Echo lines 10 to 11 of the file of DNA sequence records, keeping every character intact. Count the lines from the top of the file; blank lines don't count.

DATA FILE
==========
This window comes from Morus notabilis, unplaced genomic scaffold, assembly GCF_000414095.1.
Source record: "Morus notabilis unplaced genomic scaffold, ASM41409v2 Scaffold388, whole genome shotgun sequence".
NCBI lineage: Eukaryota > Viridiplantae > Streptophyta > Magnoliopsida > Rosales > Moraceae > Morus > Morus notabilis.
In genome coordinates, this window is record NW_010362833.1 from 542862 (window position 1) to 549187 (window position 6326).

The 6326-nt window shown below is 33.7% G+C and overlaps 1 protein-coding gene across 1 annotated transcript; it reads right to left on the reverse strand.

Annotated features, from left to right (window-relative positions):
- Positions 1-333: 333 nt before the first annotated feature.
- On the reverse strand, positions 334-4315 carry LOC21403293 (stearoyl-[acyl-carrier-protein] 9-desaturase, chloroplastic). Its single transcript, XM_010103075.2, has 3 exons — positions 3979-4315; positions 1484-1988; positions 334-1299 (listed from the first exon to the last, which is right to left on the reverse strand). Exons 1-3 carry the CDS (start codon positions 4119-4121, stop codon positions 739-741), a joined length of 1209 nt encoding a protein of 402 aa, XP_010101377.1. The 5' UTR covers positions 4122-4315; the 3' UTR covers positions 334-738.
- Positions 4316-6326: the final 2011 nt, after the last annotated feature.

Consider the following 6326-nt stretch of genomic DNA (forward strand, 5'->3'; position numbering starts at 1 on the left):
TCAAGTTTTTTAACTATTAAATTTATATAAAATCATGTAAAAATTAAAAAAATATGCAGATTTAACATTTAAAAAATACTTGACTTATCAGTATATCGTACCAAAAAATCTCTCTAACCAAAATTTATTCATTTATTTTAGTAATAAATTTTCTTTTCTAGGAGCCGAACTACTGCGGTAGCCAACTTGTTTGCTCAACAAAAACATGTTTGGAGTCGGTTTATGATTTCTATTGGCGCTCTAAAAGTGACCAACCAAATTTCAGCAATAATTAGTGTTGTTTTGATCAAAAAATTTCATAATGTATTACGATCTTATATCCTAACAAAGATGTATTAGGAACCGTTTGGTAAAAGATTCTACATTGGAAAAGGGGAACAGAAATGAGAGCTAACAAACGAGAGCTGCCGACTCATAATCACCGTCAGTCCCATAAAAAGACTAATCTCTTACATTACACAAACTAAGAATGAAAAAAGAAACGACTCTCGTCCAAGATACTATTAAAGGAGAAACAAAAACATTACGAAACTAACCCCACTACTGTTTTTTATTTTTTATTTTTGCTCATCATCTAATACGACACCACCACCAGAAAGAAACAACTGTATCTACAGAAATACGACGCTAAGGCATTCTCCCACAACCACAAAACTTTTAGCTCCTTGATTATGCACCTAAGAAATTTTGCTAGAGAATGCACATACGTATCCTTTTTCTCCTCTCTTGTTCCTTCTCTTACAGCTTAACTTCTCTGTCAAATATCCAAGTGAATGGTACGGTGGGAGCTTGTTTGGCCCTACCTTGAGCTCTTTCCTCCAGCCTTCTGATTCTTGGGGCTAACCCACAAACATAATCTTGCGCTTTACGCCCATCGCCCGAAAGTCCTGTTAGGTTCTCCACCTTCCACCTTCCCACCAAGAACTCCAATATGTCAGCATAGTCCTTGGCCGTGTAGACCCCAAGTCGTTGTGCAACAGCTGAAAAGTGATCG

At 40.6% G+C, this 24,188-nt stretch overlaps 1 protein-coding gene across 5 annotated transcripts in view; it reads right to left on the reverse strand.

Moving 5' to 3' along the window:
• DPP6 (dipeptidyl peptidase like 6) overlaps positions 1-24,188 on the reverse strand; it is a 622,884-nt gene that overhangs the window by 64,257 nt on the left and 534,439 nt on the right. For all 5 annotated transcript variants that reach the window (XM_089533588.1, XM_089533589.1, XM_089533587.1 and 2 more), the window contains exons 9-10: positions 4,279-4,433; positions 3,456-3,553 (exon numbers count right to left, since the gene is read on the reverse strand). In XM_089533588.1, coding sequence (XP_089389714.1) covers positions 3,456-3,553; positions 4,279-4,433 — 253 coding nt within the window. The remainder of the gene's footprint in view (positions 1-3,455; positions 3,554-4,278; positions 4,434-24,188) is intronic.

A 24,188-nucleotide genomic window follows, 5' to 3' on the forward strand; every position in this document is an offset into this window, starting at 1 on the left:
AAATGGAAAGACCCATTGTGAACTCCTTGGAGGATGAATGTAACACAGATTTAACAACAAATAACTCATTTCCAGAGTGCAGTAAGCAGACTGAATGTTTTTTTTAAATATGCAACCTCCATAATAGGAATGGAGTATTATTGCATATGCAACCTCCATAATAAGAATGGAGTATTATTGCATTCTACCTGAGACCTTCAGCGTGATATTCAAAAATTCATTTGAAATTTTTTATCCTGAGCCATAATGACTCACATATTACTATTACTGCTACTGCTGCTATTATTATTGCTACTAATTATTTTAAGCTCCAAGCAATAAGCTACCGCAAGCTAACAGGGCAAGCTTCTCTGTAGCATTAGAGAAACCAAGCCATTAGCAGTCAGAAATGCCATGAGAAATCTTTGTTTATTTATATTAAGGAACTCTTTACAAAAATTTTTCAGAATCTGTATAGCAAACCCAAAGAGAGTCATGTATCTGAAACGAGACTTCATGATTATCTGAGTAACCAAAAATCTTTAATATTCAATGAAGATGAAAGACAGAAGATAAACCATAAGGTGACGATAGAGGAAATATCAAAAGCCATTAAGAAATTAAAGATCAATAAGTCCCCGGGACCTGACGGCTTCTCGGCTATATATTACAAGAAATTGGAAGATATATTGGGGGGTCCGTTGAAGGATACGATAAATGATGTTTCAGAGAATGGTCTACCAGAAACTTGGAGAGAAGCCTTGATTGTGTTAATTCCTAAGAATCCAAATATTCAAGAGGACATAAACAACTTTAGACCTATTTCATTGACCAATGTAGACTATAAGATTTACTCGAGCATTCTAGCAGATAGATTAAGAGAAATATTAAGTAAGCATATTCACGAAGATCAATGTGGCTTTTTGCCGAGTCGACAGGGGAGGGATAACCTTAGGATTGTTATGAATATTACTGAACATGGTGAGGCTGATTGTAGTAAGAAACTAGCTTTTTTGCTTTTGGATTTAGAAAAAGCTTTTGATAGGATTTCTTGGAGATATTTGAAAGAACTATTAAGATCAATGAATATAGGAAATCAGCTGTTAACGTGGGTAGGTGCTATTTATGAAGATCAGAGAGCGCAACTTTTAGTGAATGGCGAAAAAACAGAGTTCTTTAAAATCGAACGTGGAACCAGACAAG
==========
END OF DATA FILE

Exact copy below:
Consider the following 6326-nt stretch of genomic DNA (forward strand, 5'->3'; position numbering starts at 1 on the left):
TCAAGTTTTTTAACTATTAAATTTATATAAAATCATGTAAAAATTAAAAAAATATGCAGATTTAACATTTAAAAAATACTTGACTTATCAGTATATCGTACCAAAAAATCTCTCTAACCAAAATTTATTCATTTATTTTAGTAATAAATTTTCTTTTCTAGGAGCCGAACTACTGCGGTAGCCAACTTGTTTGCTCAACAAAAACATGTTTGGAGTCGGTTTATGATTTCTATTGGCGCTCTAAAAGTGACCAACCAAATTTCAGCAATAATTAGTGTTGTTTTGATCAAAAAATTTCATAATGTATTACGATCTTATATCCTAACAAAGATGTATTAGGAACCGTTTGGTAAAAGATTCTACATTGGAAAAGGGGAACAGAAATGAGAGCTAACAAACGAGAGCTGCCGACTCATAATCACCGTCAGTCCCATAAAAAGACTAATCTCTTACATTACACAAACTAAGAATGAAAAAAGAAACGACTCTCGTCCAAGATACTATTAAAGGAGAAACAAAAACATTACGAAACTAACCCCACTACTGTTTTTTATTTTTTATTTTTGCTCATCATCTAATACGACACCACCACCAGAAAGAAACAACTGTATCTACAGAAATACGACGCTAAGGCATTCTCCCACAACCACAAAACTTTTAGCTCCTTGATTATGCACCTAAGAAATTTTGCTAGAGAATGCACATACGTATCCTTTTTCTCCTCTCTTGTTCCTTCTCTTACAGCTTAACTTCTCTGTCAAATATCCAAGTGAATGGTACGGTGGGAGCTTGTTTGGCCCTACCTTGAGCTCTTTCCTCCAGCCTTCTGATTCTTGGGGCTAACCCACAAACATAATCTTGCGCTTTACGCCCATCGCCCGAAAGTCCTGTTAGGTTCTCCACCTTCCACCTTCCCACCAAGAACTCCAATATGTCAGCATAGTCCTTGGCCGTGTAGACCCCAAGTCGTTGTGCAACAGCTGAAAAGTGATCG